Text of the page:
Just another comic book about genocide

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Just another comic book about genocide

“Comics journalism” might sound like an unlikely calling, but this remarkable book by the cartoonist Joe Sacco makes you wonder why it’s a one-man profession. “Safe Area Gorazde” is Sacco’s 227-page chronicle, in black-and-white comic-book panels, of the ordeals of a Muslim town that was surrounded by Serb-held territory for nearly four years during the Bosnian war. Gorazde was declared a “safe area” under the protection of the United Nations ― a designation, as its inhabitants were well aware, that did nothing to prevent the Bosnian Serbs from filling mass graves with Muslims in the “safe areas” of Srebrenica and Zepa.
Mr. Sacco, who used to make funny, low-key comics about his life in Oregon, has an eye for nuance and an intimate, mostly realistic and strangely unsettling drawing style. He spent about four weeks in Gorazde, and it’s his small-scale approach ― his immersion in the town’s everyday life ― that gives the book its power and its value. He depicts a siege atmosphere that’s unreal and mundane at the same time. Horror is constantly around the corner for these people, and yet they stubbornly go to discos, brood over wayward boyfriends and speculate about whether Michael Jordan will play basketball again. We get to know several Gorazde residents rather well ― unremarkable people not unlike the unremarkable people we know ― and that, of course, makes us dread what might be about to befall them, more acutely than we probably did when we were watching the news in the mid-’90s. And when, after gradually introducing us to this town, Mr. Sacco does show us the real stuff of nightmares ― blinded children and amputations without anasthesia aren’t the worst of it ― he makes the horrors new. It’s as though we can’t believe things like that could happen. It’s as though we hadn’t realized that’s what war is.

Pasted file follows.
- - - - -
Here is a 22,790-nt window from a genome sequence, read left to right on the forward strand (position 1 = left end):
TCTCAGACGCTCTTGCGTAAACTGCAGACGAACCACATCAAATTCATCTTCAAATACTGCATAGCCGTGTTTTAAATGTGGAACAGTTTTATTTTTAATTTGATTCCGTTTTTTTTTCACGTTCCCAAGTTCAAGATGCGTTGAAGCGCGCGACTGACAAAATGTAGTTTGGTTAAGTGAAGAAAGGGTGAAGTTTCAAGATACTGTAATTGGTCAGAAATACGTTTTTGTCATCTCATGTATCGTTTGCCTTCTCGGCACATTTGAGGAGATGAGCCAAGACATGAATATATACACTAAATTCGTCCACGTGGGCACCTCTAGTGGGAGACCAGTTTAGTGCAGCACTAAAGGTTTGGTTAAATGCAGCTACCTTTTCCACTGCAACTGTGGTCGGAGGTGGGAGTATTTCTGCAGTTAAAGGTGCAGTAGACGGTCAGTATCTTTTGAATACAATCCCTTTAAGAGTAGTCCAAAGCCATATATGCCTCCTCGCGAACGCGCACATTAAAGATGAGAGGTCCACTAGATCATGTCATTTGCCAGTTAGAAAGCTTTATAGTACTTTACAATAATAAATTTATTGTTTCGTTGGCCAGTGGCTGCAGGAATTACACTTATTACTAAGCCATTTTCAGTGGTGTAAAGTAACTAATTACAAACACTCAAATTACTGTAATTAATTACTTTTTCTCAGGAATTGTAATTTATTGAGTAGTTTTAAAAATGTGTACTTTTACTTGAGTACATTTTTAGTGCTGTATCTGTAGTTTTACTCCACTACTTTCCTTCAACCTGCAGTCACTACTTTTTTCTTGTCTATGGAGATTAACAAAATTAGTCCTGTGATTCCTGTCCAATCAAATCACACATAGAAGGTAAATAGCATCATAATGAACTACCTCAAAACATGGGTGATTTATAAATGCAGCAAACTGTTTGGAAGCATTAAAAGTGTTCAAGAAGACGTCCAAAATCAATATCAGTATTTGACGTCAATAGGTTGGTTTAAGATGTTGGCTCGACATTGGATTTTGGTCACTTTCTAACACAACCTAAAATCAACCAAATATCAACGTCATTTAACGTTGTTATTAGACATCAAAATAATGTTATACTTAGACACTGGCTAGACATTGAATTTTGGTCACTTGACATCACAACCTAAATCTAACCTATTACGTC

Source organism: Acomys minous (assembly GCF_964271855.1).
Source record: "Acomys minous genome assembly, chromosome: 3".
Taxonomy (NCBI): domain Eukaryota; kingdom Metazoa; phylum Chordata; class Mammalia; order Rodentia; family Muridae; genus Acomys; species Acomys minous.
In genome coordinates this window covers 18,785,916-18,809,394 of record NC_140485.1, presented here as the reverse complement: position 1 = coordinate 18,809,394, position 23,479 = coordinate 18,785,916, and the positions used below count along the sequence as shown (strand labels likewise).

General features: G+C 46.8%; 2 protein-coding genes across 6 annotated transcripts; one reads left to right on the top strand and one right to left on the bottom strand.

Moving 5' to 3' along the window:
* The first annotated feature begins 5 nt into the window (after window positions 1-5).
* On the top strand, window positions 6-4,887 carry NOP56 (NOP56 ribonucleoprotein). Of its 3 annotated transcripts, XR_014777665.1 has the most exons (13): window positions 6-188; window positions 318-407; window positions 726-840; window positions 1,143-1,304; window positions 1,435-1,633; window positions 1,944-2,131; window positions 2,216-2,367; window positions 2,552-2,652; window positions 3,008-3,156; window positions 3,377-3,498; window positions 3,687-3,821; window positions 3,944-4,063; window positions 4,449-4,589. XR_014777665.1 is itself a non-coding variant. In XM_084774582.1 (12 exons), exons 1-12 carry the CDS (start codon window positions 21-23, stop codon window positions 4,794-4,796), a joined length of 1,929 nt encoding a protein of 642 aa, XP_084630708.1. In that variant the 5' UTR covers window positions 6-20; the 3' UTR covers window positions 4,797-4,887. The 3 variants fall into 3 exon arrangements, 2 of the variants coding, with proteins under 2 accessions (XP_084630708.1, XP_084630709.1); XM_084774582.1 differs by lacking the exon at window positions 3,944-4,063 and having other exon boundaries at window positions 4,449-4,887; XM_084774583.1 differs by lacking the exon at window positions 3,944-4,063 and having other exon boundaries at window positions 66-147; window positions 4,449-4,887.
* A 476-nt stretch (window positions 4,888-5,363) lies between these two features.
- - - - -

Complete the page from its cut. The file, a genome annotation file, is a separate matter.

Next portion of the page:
Mr. Sacco ― who won an American Book Award in 1996 for “Palestine,” which used a similar method to examine the Israeli-Palestinian conflict ― depicts himself rather self-deprecatingly throughout “Safe Area Gorazde” as a journalist worrying about whether he’s being an opportunistic jackal or not. To think of a cartoonist as a journalist (not counting political cartoonists, who aren’t known for fieldwork) might take some getting used to, but Mr. Sacco more than merits the title.


by David Moll

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